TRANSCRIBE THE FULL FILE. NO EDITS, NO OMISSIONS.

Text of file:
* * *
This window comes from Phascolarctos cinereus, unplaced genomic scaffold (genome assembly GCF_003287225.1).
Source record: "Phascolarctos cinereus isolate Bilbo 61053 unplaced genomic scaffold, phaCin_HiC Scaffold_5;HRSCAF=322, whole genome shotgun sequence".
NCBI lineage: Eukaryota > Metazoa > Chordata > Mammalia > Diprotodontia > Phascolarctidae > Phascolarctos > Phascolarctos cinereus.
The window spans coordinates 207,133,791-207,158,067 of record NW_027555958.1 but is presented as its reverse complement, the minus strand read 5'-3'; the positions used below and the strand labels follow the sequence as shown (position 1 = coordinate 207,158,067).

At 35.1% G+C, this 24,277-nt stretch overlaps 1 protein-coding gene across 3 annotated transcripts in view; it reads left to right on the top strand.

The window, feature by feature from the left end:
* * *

This window comes from Phascolarctos cinereus, unplaced genomic scaffold (genome assembly GCF_003287225.1).
Source record: "Phascolarctos cinereus isolate Bilbo 61053 unplaced genomic scaffold, phaCin_HiC Scaffold_5;HRSCAF=322, whole genome shotgun sequence".
NCBI lineage: Eukaryota > Metazoa > Chordata > Mammalia > Diprotodontia > Phascolarctidae > Phascolarctos > Phascolarctos cinereus.
The window spans coordinates 207,133,791-207,158,067 of record NW_027555958.1 but is presented as its reverse complement, the minus strand read 5'-3'; the positions used below and the strand labels follow the sequence as shown (position 1 = coordinate 207,158,067).

At 35.1% G+C, this 24,277-nt stretch overlaps 1 protein-coding gene across 3 annotated transcripts in view; it reads left to right on the top strand.

The window, feature by feature from the left end: